Yet, perhaps we are forgetting about the bigger picture and the need to create justice in the discursive framework of what it means to experience climate change. Without a second thought, every step towards sustainability definitely counts. However, in our own bubble of how we perceive climate change, we should not forget about those who suffer seemingly more than the rest due to the destructive practices undertaken by a majority. The already affected communities shall not receive any relief from banning or using less plastic bags in developed nations. Which is why dialogue and combined knowledge are essential to create a new pathway in our relationship with our environment. The underwhelming response to the devastating floods in Pakistan this year has shown that maybe we have underestimated the interdependence of humans and nature. It also puts into question whether we have learned what climate change means to everyday life around the globe.
Recently, North to South provinces of Pakistan have been experiencing record numbers of rainfall, with regions such as Sindh that observed 464% of rain above average. Caused by climate change, the amount of rainfall was additionally higher due to Pakistan’s melting glaciers. This devastation has cost lives from the first day and it might lead to famine, poverty, and involuntary migration. It is time to act and change the system that is leading to an unprecedented crisis. More than 30 million people in Pakistan are affected by the monsoon flooding. To put this number into perspective, Sweden as a whole has a population of slightly more than 10 million. Yet, no immediate discussions on a climate crisis response were started.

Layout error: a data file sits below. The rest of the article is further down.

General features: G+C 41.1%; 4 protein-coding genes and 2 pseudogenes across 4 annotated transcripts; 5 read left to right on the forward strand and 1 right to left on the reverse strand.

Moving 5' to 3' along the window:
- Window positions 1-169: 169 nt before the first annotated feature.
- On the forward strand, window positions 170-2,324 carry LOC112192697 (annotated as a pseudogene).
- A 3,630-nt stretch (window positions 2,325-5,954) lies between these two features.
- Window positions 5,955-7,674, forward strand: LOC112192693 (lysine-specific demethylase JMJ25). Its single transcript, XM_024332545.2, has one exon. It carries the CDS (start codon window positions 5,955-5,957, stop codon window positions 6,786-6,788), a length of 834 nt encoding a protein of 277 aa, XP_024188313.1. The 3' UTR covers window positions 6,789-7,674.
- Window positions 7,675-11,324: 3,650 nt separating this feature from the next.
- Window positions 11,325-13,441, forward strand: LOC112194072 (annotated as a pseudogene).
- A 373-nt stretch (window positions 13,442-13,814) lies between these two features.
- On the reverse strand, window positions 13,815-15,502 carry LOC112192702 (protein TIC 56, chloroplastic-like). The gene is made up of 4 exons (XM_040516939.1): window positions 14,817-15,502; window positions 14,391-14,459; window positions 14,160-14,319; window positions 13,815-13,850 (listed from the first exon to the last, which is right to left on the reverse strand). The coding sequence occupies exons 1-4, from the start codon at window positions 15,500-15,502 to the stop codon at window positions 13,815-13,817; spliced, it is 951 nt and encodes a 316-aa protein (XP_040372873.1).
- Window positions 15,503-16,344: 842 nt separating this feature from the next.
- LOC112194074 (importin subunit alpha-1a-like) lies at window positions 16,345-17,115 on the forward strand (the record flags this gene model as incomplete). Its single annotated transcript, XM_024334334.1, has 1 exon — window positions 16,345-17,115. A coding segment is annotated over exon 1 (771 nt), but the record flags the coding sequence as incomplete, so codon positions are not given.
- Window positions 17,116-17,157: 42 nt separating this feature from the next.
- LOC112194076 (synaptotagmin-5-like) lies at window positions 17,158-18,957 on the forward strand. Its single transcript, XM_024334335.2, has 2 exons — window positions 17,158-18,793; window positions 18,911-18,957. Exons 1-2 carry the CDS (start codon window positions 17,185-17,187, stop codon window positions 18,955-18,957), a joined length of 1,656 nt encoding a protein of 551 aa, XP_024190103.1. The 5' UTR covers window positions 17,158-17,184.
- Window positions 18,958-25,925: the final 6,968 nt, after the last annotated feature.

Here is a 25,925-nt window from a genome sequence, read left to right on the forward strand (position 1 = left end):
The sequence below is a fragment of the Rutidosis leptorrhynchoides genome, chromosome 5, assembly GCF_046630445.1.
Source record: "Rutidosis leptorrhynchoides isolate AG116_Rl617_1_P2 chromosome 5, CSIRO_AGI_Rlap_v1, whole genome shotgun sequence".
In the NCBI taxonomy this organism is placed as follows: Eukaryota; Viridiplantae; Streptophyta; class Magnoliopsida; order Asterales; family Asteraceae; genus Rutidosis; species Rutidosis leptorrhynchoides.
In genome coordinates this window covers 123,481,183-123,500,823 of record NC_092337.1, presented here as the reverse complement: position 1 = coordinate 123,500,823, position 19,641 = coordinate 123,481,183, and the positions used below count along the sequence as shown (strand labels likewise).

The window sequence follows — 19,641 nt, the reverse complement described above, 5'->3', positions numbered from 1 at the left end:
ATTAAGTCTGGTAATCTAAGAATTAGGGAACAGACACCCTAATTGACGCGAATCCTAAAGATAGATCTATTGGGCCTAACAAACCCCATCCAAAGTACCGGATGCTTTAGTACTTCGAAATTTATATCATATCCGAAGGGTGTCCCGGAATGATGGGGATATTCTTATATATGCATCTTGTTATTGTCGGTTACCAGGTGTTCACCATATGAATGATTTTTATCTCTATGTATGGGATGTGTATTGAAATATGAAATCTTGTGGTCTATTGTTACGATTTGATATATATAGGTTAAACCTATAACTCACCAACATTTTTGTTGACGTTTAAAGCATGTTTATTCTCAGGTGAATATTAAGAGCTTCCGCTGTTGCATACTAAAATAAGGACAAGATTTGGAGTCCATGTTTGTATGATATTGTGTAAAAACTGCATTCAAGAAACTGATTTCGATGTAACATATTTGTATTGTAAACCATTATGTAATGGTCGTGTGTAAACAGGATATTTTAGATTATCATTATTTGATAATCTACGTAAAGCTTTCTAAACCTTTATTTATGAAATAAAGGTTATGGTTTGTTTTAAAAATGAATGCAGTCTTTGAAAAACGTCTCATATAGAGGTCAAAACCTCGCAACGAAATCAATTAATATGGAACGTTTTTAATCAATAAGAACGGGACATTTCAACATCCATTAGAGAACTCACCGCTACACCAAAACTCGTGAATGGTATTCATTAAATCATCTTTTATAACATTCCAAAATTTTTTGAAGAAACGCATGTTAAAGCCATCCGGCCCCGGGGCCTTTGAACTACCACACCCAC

The growing disconnect between individuals and their environment
It is problematic how our individual behavioural patterns that drive extreme weather events continue to be excluded from environmental discussions. The current obsession with consumption is a direct threat to the planetary boundaries. Also, it leads to inequalities that are eventually detrimental to individual well-being. Despite the destructive effects of consumption being evident and well-researched, the rhetoric of efficient consumption is being adopted in the economic discourse. Whereas the solution lies in lesser consumption. The question then remains, are we willing to give up social justice and environmental stability for the sake of living in an illusionary world of consumption?